The massacre of nine members of the LeBarón family on Monday opens the possibility of the participation of U.S. authorities in the investigation, since the victims had dual U.S.-Mexican nationality. This scenario, promoted by Foreign Minister Marcelo Ebrard, will be determined by the Attorney General's Office, but it has already been approved by President López Obrador.
The president explained on Wednesday morning that his administration will offer the same courtesy regarding information as the U.S. offered after the El Paso, Texas tragedy.
AMLO pointed out that cooperation on these issues is provided for in bilateral agreements with the United States, therefore there will be no limitations on providing information regarding the progress of the investigation. "If [the U.S. government] want to participate, they could do it," he said.
The possibility was suggested by Ebrard, who also confirmed that since it is a binational community, there will be open communications channels with the neighboring country.
"Just as local and federal (U.S.) authorities have done with Mexico, with this particular government, where everything we requested was not denied, that same treatment will be given," Ebrard said. He specified that the FBI or other entities could be involved, which will be determined by the Attorney General of the Republic.
Despite being in favor of this open exchange of information, the Mexican President remains in his position of refusing the military aid offered by President Donald Trump to fight drug trafficking in Mexico, although the pressure is growing.
The same request that Trump made on Twitter was replicated later in a telephone conversation with López Obrador and the Mexican foreign minister, according to the Mexican president.
For López Obrador, the strategy suggested by the White House is not viable. "War is always irrational," he said. His words are now followed with great care from the United States, where special attention was paid to the LeBarón case.
Trump's appeal was echoed by other U.S. political and media figures, although with a much harsher tone. Republican senators Tom Cotton and Ben Sasse, for instance, said that the U.S. should intervene directly. They warned that Mexico "is approaching a failed state".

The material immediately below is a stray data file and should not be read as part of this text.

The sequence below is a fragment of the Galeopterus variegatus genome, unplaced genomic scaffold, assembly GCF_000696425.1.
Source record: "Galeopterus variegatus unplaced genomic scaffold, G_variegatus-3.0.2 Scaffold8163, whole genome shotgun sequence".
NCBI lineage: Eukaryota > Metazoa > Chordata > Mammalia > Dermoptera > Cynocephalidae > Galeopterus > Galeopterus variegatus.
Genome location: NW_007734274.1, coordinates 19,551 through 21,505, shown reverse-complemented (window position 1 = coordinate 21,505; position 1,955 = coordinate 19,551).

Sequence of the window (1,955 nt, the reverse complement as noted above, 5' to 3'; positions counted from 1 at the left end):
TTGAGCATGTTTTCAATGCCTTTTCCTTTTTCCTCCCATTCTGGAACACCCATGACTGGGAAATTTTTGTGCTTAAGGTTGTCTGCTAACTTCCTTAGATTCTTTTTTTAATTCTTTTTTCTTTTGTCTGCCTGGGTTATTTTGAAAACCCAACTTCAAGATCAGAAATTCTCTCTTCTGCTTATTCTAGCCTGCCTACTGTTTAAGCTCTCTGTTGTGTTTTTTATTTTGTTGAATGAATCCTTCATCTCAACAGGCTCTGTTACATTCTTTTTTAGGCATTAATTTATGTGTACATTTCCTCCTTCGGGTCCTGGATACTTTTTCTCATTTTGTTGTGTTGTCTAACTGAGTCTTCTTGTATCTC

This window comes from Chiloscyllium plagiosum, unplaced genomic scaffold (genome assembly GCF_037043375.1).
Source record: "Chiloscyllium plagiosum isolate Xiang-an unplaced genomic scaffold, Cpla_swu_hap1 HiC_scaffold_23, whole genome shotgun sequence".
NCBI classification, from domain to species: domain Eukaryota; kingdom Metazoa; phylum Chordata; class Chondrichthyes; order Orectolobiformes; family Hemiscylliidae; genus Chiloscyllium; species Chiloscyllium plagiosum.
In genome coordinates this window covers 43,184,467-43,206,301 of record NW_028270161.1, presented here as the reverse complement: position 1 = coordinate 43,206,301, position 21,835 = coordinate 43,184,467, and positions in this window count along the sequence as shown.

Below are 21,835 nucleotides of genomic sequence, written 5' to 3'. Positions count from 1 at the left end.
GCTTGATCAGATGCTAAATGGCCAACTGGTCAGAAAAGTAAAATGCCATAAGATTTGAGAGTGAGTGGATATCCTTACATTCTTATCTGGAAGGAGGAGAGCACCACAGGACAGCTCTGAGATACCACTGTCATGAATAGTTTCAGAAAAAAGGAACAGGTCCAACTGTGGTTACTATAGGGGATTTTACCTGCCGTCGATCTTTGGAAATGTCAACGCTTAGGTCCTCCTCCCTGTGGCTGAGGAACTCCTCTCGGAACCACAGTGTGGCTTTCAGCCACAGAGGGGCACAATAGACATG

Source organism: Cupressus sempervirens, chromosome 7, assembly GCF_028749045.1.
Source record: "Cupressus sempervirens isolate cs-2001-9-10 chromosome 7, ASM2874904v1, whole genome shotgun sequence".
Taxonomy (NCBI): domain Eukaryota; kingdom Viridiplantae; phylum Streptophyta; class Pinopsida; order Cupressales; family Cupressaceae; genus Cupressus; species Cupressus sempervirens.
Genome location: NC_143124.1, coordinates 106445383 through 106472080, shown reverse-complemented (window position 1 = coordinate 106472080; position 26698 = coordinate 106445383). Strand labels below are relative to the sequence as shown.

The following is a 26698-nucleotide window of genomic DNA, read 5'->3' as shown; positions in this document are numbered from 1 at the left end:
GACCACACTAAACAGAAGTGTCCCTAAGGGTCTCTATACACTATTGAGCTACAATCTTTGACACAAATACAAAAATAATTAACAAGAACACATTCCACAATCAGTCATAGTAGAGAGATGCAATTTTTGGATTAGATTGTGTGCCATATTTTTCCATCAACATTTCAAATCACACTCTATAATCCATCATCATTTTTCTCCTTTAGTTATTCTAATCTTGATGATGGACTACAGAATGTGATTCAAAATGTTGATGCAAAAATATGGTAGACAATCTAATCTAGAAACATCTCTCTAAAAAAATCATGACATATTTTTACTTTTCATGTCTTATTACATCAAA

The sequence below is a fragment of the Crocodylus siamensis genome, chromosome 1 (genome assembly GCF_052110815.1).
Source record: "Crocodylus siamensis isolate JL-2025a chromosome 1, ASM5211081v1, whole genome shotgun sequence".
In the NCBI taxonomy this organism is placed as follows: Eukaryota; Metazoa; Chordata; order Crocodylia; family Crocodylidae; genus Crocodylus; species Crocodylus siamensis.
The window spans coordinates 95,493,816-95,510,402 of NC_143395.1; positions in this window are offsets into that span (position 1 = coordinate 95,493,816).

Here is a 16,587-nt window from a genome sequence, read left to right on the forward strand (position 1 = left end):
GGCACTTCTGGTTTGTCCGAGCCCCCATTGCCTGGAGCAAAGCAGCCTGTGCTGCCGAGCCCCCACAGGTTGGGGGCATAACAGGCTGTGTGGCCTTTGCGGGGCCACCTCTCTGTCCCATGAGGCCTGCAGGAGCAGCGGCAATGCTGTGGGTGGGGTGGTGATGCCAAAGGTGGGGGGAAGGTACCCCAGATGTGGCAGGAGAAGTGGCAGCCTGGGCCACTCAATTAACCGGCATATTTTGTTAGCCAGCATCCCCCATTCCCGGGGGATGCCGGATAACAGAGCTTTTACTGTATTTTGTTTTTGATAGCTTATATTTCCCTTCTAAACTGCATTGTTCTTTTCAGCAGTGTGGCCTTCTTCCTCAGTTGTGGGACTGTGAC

The Wall Street Journal ran a harsh editorial in which it accused the Mexican government of being "incapable" of dealing with the violence, because AMLO's strategy is to surrender to the cartels. They even described the current administration security plan as "leftist mumbo-jumbo".
López Obrador assured that he respects all these positions, although he disagrees. He argues that "it is natural to defend the use of force by a sector, a group. Conservatism is very prone to that, it is a facsistoid way of thinking. They forget that violence cannot be confronted with violence. These are two different visions". In his view, the case of Culiacán brought out "that conservative thought.
He reiterated: "We have a different vision, we believe that the most important thing is to care for everyone's life. Now there is this unfortunate event with the LeBarón family, because children lose their lives, it hurts a lot, but are we going to want to solve the problem by declaring war? This does not work in the case of our country. That [strategy] failed already".
Trump acknowledges that, in his willingness to support, he is "respectful of Mexico's sovereignty," but reaffirms: "We are sure that we are going to achieve good results," and even said that, according to official data, the homicide rate is no longer growing in the country.
That information was first provided by Security Secretary Alfonso Durazo on October 14, when he assured that there was already a "turning point" in certain criminal acts. That same week, the much-criticized operation to arrest Ovidio Guzmán, son of El Chapo, took place.
Por favor no corte ni pegue en la web nuestras notas, tiene la posibilidad de redistribuirlas usando nuestras herramientas.